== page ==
Stack Overflow is a community of 4.7 million programmers, just like you, helping each other.

Join them; it only takes a minute:

Sign up
Join the Stack Overflow community to:
  1. Ask programming questions
  2. Answer and help your peers
  3. Get recognized for your expertise

I have a .plist filled with data that ships with my app.

It's basically an array of dictionaries with other arrays/dictionaries in it.

The values I take from this array and use in my app may be a name, so "Computer".

I'm adding a feature to let the user create their own item, instead of choosing from what is loading from the array. But should I then save this item into the same .plist, or create a separate .plist for each user?

Then, how do I pull info from both the standard .plist and the user created .plist and load them into one tableView?

share|improve this question
up vote 2 down vote accepted

If you're writing for iOS, you can't really save to same plist file because you can't write to the application bundle.
One thing you could do is save a copy of that plist to the application's Documents folder, and then modify that same plist, that way all your data is unified in a single file.
Or you can always load the original plist from the application bundle, make a mutable copy of the NSArray, load an additional plist from the Documents folder with the user's objects, and append them to the NSMutableArray by calling addObjectsFromArray.
Or you can even keep them in separate NSArray but display them in the table view as one by returning [originalDataArray count] + [userDataArray count] from the tableView:numberOfRowsInSection: method of your table view data source, and of course use the appropriate data in the tableView:cellForRowAtIndexPath: method.

EDIT:

About saving the user data, you don't necessarily have to worry about writing a plist.
The NSArray conforms to the NSCoding protocol, and so do NSDictionary, which means you can easily save it and load it using something like the NSKeyedArchiver class.

Here's an example of something I had in an old project of mine, where I had a NSMutableArray that held some user generated data, and I saved it and loaded it with NSKeyedArchiver (simplified to only show the relevant code, and was done over a year ago when I was just starting with ios, so might not be the best possible way of doing it):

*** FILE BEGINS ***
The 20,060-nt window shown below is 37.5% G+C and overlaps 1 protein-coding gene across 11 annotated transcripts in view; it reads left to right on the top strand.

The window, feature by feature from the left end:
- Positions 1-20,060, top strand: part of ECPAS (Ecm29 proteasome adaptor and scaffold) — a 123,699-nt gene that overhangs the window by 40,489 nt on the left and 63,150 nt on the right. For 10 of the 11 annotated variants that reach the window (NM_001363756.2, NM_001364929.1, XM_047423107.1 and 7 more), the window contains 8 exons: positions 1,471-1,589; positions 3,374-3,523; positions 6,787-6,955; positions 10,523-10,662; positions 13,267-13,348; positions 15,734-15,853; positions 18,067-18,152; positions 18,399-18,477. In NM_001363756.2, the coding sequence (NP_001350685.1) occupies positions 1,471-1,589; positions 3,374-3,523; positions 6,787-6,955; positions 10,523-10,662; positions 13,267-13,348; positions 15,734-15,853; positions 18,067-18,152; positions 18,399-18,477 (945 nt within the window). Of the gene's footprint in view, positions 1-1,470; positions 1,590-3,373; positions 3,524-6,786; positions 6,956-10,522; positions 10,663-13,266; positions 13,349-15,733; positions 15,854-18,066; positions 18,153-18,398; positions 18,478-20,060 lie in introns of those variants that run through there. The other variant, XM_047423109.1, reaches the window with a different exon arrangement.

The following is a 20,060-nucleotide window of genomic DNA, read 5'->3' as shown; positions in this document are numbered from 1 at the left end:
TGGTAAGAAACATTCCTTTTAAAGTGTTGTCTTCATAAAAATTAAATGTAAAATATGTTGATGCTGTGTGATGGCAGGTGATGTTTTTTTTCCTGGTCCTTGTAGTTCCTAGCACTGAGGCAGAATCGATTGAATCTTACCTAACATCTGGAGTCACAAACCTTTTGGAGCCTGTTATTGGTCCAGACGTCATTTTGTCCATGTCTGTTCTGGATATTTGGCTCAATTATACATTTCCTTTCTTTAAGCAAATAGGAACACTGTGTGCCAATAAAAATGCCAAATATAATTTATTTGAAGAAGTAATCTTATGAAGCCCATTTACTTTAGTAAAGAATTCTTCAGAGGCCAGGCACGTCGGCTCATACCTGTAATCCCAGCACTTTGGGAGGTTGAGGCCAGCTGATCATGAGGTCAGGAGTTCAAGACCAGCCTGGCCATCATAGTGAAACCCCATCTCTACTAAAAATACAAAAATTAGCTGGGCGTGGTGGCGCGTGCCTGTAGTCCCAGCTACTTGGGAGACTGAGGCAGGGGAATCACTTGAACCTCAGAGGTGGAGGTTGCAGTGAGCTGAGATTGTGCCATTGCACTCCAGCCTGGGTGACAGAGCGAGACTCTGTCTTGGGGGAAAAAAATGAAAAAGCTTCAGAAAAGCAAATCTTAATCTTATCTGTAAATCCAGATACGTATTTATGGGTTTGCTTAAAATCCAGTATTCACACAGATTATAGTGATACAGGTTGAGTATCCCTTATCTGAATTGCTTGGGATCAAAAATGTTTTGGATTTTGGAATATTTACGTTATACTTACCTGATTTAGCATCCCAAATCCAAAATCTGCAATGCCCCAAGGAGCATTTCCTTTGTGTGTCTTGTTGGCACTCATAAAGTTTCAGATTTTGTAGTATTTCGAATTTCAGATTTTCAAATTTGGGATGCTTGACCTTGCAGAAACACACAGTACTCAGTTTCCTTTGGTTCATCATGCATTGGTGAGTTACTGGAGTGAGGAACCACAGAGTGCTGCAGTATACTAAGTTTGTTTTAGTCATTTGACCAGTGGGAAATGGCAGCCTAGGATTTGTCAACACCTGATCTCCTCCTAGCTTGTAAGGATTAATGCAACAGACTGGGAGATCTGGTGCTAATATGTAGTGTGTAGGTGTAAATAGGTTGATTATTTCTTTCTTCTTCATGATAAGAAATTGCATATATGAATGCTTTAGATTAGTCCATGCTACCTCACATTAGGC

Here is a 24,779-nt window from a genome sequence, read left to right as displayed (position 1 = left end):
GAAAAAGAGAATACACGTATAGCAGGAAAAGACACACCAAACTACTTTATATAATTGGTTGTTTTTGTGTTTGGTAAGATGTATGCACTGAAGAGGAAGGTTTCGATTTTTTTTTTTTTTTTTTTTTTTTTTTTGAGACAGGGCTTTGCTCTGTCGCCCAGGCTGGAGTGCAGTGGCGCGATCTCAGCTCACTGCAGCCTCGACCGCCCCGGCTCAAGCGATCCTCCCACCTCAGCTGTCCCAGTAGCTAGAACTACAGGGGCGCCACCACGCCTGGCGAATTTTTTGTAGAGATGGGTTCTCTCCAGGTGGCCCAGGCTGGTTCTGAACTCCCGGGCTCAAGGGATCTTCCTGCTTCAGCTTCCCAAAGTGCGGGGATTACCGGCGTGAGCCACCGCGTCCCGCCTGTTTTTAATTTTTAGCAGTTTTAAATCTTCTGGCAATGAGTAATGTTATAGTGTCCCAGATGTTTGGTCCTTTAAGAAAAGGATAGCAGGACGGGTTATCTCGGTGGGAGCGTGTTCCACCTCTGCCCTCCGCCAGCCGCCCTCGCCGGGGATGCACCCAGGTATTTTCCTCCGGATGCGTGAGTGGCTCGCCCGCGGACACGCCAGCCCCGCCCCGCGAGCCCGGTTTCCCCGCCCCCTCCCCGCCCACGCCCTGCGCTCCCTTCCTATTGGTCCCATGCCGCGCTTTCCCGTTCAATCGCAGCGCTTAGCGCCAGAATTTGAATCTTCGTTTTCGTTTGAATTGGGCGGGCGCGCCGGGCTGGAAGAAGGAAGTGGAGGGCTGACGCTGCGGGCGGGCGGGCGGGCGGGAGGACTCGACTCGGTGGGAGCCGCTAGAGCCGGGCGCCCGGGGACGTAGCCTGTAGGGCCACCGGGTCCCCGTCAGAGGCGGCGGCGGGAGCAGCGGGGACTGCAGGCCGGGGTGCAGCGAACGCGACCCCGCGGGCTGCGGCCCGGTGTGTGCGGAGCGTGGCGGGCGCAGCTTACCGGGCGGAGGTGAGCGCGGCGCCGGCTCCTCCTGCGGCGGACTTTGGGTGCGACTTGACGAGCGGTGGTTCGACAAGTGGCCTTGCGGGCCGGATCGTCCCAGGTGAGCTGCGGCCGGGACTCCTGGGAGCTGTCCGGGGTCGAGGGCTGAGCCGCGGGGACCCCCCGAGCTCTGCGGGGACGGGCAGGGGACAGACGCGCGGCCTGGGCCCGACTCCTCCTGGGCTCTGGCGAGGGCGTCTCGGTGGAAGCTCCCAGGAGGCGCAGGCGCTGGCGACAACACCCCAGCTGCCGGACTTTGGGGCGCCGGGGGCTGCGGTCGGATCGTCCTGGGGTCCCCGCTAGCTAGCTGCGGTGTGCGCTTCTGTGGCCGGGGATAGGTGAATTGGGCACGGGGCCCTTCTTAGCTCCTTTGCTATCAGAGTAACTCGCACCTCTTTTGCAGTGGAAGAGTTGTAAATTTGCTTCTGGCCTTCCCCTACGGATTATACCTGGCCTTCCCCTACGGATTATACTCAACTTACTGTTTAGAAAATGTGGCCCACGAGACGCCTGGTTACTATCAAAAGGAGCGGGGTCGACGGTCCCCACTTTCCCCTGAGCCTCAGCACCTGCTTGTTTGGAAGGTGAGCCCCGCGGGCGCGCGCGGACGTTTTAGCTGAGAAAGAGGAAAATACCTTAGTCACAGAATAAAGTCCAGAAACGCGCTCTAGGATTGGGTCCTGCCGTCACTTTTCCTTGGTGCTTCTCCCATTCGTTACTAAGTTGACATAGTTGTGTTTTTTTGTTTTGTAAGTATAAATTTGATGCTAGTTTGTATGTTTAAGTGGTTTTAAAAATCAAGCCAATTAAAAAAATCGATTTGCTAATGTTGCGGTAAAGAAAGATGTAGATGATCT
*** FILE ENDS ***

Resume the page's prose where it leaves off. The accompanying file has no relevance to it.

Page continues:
- (BOOL) saveData
{
    BOOL success = NO;

    NSArray *pathList = NSSearchPathForDirectoriesInDomains(NSDocumentDirectory, NSUserDomainMask, NO);

    NSString *path = [[[pathList objectAtIndex:0] stringByAppendingPathComponent:@"data.txt"] stringByExpandingTildeInPath];

    success = [NSKeyedArchiver archiveRootObject:myArray toFile:path];
    //note: myArray is an NSMutableArray, could be an NSArray

    return success;
}


- (BOOL) loadData
{
    BOOL success = NO;

    NSArray *pathList = NSSearchPathForDirectoriesInDomains(NSDocumentDirectory, NSUserDomainMask, NO);

    NSString *path = [[[pathList objectAtIndex:0] stringByAppendingPathComponent:@"data.txt"] stringByExpandingTildeInPath];

    if( (myArray = [NSKeyedUnarchiver unarchiveObjectWithFile:path]) )
    {
        [myArray retain];
        success = YES;
    }
    else
    {
        myArray = [[NSMutableArray alloc] init];
        success = NO;
    }

    return success;
}
share|improve this answer
    
Thanks filipe, I think having 2 separate arrays is the best option then. With the original array, it was created in Xcode's .plist editor. I will need to create this second array in code though because the user will be the one entering the data, right? Or is there an easier way to do this? This is what my original array looks like: box.net/shared/static/8vrur2i4r28lphlyysg5.png – Jon Jul 21 '11 at 23:19

Your Answer

 
discard

By posting your answer, you agree to the privacy policy and terms of service.

Not the answer you're looking for? Browse other questions tagged or ask your own question.